A liquidator takes control of a company and sells all of the assets to pay back the creditors. The directors give up control of the company to the liquidator.
Their Official Role
A liquidator is a Licensed Insolvency Practitioner acting as an Officer of the Court. They have the power to get in and realise assets, dismiss staff and deal with the creditors. They will also close down any offices or business premises.
The overall objective of a liquidator is to make sure all business assets are sold at a fair value and that the creditors are all treated in accordance with their legal rights. Some creditors have different rights to others. As an example, employee’s claims can be preferential – so paid first before other creditors up to a maximum of £800 each, with the balance ranking with other creditors. Another example is a bank may have a first claim if they have a debenture.
A liquidator will report to creditors before they are appointed setting out a financial snapshot of the company and will also send creditors annual reports explaining the progress of the liquidation.
Do You Need A Liquidator?
Any business which is looking to enter into a liquidation will need a licensed insolvency practitioner to act as the official liquidator, company directors are not able to liquidate the company themselves. Aside from this, it is also very beneficial to have a qualified professional with relevant experience on hand to guide you through what can often be a very complicated process.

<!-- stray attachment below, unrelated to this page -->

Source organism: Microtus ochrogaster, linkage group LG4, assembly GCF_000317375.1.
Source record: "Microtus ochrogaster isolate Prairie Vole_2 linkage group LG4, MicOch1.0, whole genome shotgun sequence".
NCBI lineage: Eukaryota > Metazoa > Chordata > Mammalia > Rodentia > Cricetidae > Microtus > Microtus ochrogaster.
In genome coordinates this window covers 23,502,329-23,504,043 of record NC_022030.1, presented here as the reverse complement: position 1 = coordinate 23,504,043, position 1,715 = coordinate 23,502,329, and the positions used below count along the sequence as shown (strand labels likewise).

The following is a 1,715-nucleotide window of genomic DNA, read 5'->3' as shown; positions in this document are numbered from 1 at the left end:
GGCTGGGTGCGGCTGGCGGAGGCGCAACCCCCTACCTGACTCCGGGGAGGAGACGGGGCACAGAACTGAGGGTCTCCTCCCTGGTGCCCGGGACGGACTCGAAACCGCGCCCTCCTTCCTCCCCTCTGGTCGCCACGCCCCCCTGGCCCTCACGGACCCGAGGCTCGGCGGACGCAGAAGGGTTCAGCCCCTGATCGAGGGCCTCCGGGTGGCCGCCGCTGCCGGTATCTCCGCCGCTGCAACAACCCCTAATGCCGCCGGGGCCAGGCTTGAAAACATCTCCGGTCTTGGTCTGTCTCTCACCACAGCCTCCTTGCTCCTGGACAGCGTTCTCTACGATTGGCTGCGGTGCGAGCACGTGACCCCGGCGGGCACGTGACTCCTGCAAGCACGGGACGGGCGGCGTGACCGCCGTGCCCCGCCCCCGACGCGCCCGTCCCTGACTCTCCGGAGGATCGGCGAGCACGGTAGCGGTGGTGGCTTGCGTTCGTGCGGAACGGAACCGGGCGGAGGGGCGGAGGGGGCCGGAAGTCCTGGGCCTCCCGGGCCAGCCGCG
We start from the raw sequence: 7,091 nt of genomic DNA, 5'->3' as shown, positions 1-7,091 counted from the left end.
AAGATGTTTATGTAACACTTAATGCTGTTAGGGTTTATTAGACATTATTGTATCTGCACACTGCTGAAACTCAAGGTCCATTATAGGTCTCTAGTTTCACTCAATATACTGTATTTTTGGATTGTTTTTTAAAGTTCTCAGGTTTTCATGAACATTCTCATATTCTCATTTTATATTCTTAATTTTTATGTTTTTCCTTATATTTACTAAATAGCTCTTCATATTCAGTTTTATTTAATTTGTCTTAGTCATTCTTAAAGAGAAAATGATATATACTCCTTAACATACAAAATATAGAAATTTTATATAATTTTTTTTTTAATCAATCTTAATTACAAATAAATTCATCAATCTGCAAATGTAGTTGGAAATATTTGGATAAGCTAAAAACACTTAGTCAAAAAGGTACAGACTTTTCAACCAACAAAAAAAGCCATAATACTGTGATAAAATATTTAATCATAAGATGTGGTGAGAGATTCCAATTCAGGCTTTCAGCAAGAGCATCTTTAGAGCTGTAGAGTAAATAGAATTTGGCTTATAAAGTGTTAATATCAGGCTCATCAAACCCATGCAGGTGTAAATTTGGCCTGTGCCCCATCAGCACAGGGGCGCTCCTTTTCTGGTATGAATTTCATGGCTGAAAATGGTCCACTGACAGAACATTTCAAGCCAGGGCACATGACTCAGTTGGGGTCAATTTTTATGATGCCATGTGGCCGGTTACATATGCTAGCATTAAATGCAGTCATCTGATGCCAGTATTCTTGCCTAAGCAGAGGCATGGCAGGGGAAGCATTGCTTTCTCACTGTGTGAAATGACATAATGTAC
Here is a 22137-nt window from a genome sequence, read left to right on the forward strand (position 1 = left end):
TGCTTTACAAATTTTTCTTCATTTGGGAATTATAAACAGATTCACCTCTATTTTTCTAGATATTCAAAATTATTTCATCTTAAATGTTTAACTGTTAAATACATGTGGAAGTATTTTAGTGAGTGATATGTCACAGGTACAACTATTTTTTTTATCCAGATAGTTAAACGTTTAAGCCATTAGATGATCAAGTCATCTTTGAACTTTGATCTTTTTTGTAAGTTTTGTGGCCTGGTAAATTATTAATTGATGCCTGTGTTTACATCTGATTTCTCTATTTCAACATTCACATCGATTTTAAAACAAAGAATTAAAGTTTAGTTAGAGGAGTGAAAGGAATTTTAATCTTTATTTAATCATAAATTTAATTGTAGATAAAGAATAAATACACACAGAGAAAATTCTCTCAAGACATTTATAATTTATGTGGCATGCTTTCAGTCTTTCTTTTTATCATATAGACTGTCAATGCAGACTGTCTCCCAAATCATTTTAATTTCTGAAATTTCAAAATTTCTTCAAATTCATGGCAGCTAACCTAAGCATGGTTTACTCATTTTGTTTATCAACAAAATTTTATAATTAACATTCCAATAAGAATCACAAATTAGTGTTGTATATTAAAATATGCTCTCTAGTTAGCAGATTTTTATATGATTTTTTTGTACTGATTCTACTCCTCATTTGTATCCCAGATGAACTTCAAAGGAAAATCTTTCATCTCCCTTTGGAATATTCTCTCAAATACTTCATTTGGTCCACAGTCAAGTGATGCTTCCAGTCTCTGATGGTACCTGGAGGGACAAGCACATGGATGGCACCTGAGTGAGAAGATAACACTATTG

How much does it cost to get a liquidator?
The costs of appointing a liquidator depending on the complexity of the business’ situation and the volume of assets held. If a company offers to liquidate your company for a cost which seems too good to be true, chances are it will be. The liquidator will have their own official costs in relation to the process and these must be covered as a minimum.
View our other liquidation articles for more information.